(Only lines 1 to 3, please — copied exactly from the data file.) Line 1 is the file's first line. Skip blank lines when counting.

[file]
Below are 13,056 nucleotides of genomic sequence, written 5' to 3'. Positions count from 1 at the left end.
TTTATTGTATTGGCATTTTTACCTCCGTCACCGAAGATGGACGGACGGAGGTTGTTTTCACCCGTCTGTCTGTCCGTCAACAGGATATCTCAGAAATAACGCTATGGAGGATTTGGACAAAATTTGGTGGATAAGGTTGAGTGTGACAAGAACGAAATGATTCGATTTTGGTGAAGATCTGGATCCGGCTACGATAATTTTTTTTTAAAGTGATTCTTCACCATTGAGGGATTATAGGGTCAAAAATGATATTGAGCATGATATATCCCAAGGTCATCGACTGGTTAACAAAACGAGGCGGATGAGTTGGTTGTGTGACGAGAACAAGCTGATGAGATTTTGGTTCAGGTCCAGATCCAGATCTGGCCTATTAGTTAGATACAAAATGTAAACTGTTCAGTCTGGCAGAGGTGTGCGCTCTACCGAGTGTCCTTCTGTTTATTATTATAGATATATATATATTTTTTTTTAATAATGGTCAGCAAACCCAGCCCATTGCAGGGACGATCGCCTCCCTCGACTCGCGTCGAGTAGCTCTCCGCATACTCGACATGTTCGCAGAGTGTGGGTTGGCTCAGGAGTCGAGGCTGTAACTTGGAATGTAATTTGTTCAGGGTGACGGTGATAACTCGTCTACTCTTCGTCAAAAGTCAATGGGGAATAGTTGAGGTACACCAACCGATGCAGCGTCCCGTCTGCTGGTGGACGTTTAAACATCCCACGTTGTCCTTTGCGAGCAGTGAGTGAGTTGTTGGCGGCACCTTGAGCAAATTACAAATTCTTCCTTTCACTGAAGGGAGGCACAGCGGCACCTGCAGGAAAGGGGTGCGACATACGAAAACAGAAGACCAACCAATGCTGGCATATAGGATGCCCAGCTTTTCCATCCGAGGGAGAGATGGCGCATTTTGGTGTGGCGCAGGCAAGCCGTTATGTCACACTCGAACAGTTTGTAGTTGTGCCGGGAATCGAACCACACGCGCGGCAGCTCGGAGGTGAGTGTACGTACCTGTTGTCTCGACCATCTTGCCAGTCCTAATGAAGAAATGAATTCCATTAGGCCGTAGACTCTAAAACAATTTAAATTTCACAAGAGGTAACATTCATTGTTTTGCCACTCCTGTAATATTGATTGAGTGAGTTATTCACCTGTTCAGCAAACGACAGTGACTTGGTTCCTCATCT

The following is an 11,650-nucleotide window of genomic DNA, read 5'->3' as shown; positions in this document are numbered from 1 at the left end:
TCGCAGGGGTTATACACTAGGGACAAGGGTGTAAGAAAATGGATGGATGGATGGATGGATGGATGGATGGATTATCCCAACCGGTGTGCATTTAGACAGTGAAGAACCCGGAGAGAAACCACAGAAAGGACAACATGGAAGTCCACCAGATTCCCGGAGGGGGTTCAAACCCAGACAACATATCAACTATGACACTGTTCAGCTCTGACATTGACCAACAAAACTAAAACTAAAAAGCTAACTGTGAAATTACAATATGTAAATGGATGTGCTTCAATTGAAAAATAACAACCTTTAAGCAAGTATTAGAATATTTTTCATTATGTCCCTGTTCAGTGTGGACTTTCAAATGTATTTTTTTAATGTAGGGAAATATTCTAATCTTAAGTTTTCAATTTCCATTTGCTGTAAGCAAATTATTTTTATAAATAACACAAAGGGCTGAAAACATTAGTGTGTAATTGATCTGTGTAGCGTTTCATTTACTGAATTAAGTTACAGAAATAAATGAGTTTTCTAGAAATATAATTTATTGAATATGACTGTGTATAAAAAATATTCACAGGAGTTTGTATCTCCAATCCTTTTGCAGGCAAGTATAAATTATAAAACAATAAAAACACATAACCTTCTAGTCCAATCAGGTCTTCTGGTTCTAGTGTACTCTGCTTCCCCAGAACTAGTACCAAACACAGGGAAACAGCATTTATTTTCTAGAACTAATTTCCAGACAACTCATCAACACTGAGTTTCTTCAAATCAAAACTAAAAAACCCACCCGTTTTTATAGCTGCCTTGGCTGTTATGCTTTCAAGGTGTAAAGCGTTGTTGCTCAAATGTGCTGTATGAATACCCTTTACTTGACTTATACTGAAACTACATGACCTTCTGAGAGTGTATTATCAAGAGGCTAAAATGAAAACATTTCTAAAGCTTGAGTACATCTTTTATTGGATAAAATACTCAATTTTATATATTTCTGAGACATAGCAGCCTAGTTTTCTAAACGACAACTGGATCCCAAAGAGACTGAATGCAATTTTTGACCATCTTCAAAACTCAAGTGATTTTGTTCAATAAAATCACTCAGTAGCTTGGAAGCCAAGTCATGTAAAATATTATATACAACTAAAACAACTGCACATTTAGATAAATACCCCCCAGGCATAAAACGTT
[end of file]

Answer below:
Below are 13,056 nucleotides of genomic sequence, written 5' to 3'. Positions count from 1 at the left end.
TTTATTGTATTGGCATTTTTACCTCCGTCACCGAAGATGGACGGACGGAGGTTGTTTTCACCCGTCTGTCTGTCCGTCAACAGGATATCTCAGAAATAACGCTATGGAGGATTTGGACAAAATTTGGTGGATAAGGTTGAGTGTGACAAGAACGAAATGATTCGATTTTGGTGAAGATCTGGATCCGGCTACGATAATTTTTTTTTAAAGTGATTCTTCACCATTGAGGGATTATAGGGTCAAAAATGATATTGAGCATGATATATCCCAAGGTCATCGACTGGTTAACAAAACGAGGCGGATGAGTTGGTTGTGTGACGAGAACAAGCTGATGAGATTTTGGTTCAGGTCCAGATCCAGATCTGGCCTATTAGTTAGATACAAAATGTAAACTGTTCAGTCTGGCAGAGGTGTGCGCTCTACCGAGTGTCCTTCTGTTTATTATTATAGATATATATATATTTTTTTTTAATAATGGTCAGCAAACCCAGCCCATTGCAGGGACGATCGCCTCCCTCGACTCGCGTCGAGTAGCTCTCCGCATACTCGACATGTTCGCAGAGTGTGGGTTGGCTCAGGAGTCGAGGCTGTAACTTGGAATGTAATTTGTTCAGGGTGACGGTGATAACTCGTCTACTCTTCGTCAAAAGTCAATGGGGAATAGTTGAGGTACACCAACCGATGCAGCGTCCCGTCTGCTGGTGGACGTTTAAACATCCCACGTTGTCCTTTGCGAGCAGTGAGTGAGTTGTTGGCGGCACCTTGAGCAAATTACAAATTCTTCCTTTCACTGAAGGGAGGCACAGCGGCACCTGCAGGAAAGGGGTGCGACATACGAAAACAGAAGACCAACCAATGCTGGCATATAGGATGCCCAGCTTTTCCATCCGAGGGAGAGATGGCGCATTTTGGTGTGGCGCAGGCAAGCCGTTATGTCACACTCGAACAGTTTGTAGTTGTGCCGGGAATCGAACCACACGCGCGGCAGCTCGGAGGTGAGTGTACGTACCTGTTGTCTCGACCATCTTGCCAGTCCTAATGAAGAAATGAATTCCATTAGGCCGTAGACTCTAAAACAATTTAAATTTCACAAGAGGTAACATTCATTGTTTTGCCACTCCTGTAATATTGATTGAGTGAGTTATTCACCTGTTCAGCAAACGACAGTGACTTGGTTCCTCATCT

The following is an 11,650-nucleotide window of genomic DNA, read 5'->3' as shown; positions in this document are numbered from 1 at the left end: